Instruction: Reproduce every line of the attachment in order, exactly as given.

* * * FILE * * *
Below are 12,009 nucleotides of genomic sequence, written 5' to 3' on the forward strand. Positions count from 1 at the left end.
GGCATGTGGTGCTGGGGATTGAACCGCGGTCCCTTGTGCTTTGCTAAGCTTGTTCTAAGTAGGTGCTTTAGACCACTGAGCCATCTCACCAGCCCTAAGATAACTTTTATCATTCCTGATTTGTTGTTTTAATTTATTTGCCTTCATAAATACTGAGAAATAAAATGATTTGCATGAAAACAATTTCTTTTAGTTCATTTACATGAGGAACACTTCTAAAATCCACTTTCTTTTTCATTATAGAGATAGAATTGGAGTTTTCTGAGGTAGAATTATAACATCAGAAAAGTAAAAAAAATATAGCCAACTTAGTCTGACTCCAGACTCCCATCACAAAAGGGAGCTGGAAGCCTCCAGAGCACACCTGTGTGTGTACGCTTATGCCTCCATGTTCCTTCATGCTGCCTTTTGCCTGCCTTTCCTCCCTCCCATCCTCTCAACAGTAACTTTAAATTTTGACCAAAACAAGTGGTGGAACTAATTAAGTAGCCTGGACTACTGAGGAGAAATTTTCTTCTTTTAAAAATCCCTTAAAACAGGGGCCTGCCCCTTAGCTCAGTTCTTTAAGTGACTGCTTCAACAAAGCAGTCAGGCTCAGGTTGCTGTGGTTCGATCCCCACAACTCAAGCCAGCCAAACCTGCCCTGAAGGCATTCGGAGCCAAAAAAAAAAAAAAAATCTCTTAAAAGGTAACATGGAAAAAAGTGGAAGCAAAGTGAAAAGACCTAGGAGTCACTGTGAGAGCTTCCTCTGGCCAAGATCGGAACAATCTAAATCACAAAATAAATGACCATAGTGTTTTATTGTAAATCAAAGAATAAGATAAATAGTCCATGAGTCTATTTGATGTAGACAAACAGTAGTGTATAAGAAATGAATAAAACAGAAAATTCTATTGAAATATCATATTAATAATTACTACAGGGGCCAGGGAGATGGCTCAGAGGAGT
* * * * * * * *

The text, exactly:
Below are 12,009 nucleotides of genomic sequence, written 5' to 3' on the forward strand. Positions count from 1 at the left end.
GGCATGTGGTGCTGGGGATTGAACCGCGGTCCCTTGTGCTTTGCTAAGCTTGTTCTAAGTAGGTGCTTTAGACCACTGAGCCATCTCACCAGCCCTAAGATAACTTTTATCATTCCTGATTTGTTGTTTTAATTTATTTGCCTTCATAAATACTGAGAAATAAAATGATTTGCATGAAAACAATTTCTTTTAGTTCATTTACATGAGGAACACTTCTAAAATCCACTTTCTTTTTCATTATAGAGATAGAATTGGAGTTTTCTGAGGTAGAATTATAACATCAGAAAAGTAAAAAAAATATAGCCAACTTAGTCTGACTCCAGACTCCCATCACAAAAGGGAGCTGGAAGCCTCCAGAGCACACCTGTGTGTGTACGCTTATGCCTCCATGTTCCTTCATGCTGCCTTTTGCCTGCCTTTCCTCCCTCCCATCCTCTCAACAGTAACTTTAAATTTTGACCAAAACAAGTGGTGGAACTAATTAAGTAGCCTGGACTACTGAGGAGAAATTTTCTTCTTTTAAAAATCCCTTAAAACAGGGGCCTGCCCCTTAGCTCAGTTCTTTAAGTGACTGCTTCAACAAAGCAGTCAGGCTCAGGTTGCTGTGGTTCGATCCCCACAACTCAAGCCAGCCAAACCTGCCCTGAAGGCATTCGGAGCCAAAAAAAAAAAAAAAATCTCTTAAAAGGTAACATGGAAAAAAGTGGAAGCAAAGTGAAAAGACCTAGGAGTCACTGTGAGAGCTTCCTCTGGCCAAGATCGGAACAATCTAAATCACAAAATAAATGACCATAGTGTTTTATTGTAAATCAAAGAATAAGATAAATAGTCCATGAGTCTATTTGATGTAGACAAACAGTAGTGTATAAGAAATGAATAAAACAGAAAATTCTATTGAAATATCATATTAATAATTACTACAGGGGCCAGGGAGATGGCTCAGAGGAGT